Part of describing a locale in a novel is mentioning the green stuff outside the car window. Oaks and Pine trees and flowering shrubs are usually obvious. But what about the wildflowers and grasses?
I once knew a man who knew what every single piece of green stuff was, whether it grew in a forest, savannah, marsh, or coastal area. When he led tours, I was there as he not only named and described every plant and its seasonal cycle but told us how to know one plant from another.
If there had been a test, I would have flunked. Even if I’d crawled through it, I wouldn’t have been able to tell the difference between Bluebunch wheatgrass and rough fescue.
I have wildflower guides for most of the areas I write about. I’ve found others online. But occasionally, I come across (in my writing research) a place where my characters will interact in some way and realize that I can’t be sure what all the green stuff is.
Many state, federal, and private wildlife areas and private preserves list the specialists in charge of interpretation. They have been a godsend. For some books, I’ve asked about the prominent plants one sees when driving through a place. In others, where there are, say, Longleaf Pines and other trees that depend on fire, I’ve asked specialists what order the smaller understory plants return after a fire.
I owe a great debt to specialists who will take time to field questions from a novelist, some of which take quite a few pages to answer. I always try to note down their names and organizations and mention them in each book’s acknowledgments. It’s my kind of thank you and also a way of saying that I’m a writer and not a biologist.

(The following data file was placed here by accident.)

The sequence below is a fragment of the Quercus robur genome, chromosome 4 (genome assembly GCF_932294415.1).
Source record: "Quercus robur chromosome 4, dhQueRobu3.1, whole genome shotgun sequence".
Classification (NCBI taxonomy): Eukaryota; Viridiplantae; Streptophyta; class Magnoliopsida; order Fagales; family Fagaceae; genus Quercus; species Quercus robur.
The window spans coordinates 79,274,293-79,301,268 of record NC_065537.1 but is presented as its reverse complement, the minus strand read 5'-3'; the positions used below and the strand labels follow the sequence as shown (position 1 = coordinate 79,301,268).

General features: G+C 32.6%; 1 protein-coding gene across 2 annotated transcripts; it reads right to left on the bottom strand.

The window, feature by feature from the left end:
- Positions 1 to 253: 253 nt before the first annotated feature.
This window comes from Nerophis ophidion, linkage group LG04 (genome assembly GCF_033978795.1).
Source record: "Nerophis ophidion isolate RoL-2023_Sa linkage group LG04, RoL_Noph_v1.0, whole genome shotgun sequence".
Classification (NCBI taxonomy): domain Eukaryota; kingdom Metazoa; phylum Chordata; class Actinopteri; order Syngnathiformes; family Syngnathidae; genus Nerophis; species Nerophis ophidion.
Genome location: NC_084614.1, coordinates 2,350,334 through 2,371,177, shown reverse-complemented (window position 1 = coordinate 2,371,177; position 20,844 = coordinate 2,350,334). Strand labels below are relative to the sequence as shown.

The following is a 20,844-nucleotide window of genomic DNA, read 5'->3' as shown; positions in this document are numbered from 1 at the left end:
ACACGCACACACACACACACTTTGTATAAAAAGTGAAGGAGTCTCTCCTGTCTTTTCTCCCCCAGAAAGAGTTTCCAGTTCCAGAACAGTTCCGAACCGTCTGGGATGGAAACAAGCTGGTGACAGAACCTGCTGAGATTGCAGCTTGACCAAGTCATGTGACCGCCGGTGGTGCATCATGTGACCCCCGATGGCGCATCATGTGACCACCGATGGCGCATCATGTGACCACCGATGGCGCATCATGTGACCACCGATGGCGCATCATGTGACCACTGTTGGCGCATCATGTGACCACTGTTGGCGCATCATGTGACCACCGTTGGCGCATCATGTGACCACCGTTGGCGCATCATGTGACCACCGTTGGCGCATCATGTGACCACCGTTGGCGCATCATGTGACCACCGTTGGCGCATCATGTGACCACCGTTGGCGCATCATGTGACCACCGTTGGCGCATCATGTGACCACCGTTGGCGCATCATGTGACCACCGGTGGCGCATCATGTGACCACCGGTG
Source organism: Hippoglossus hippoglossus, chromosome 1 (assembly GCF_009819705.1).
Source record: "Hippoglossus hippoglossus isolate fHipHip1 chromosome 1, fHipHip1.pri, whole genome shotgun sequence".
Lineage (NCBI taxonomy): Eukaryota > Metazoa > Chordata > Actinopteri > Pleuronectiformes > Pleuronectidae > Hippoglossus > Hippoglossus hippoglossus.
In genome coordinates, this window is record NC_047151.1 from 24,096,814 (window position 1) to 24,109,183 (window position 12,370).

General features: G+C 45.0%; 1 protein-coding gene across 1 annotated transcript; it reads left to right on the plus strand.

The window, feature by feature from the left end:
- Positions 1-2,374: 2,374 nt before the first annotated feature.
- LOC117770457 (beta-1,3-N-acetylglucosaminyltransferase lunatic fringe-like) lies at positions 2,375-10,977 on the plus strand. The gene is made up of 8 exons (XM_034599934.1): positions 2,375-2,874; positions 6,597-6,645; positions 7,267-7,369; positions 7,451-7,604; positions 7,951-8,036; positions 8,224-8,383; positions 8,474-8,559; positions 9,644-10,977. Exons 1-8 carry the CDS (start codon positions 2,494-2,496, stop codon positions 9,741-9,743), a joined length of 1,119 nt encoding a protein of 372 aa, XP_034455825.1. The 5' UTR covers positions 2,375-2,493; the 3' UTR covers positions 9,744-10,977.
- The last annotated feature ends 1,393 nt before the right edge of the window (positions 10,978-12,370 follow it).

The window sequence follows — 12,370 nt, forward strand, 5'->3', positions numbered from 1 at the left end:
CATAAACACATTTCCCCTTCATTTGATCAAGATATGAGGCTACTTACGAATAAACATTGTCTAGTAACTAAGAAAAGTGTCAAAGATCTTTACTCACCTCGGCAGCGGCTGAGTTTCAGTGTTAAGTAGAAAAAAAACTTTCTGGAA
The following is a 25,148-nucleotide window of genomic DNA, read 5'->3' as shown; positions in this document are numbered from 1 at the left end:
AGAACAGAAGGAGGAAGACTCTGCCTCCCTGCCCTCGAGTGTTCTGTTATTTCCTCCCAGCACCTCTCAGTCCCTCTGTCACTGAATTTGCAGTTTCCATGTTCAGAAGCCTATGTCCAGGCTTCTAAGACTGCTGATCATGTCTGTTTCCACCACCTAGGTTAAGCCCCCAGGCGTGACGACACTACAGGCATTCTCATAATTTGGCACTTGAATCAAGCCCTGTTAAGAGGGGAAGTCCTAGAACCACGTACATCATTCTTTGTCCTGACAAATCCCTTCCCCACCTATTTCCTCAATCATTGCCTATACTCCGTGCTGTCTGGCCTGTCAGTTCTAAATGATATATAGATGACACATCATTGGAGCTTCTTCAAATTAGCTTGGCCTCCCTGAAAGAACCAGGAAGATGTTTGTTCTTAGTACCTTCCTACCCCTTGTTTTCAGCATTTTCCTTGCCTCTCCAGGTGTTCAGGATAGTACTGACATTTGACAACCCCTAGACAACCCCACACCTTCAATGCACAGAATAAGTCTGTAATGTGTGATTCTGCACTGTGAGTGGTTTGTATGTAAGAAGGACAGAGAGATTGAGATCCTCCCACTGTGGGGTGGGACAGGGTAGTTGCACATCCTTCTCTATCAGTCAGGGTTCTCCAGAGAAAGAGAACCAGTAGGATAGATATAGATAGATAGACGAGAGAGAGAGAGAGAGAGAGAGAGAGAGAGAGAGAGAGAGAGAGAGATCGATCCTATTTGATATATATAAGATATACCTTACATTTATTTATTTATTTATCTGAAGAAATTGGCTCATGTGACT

“Seaoats are important dune builders and protect beach dunes from erosion. It is unlawful in Florida to destroy or take this grass.” – “Florida Wildflowers: a Comprehensive Guide” by Walter Kingsley Taylor
“It shall be unlawful for any person to cut, collect, break or otherwise destroy sea oat plants, Venus’s-flytrap plants or any part on public property or on private property without the owner’s consent. Any person violating the provisions of this section shall be guilty of a misdemeanor and upon conviction shall be fined not more than two hundred dollars or imprisoned not more than thirty days nor less than five days. Each violation shall constitute a separate offense.” – SC Code § 16-11-590 (2013)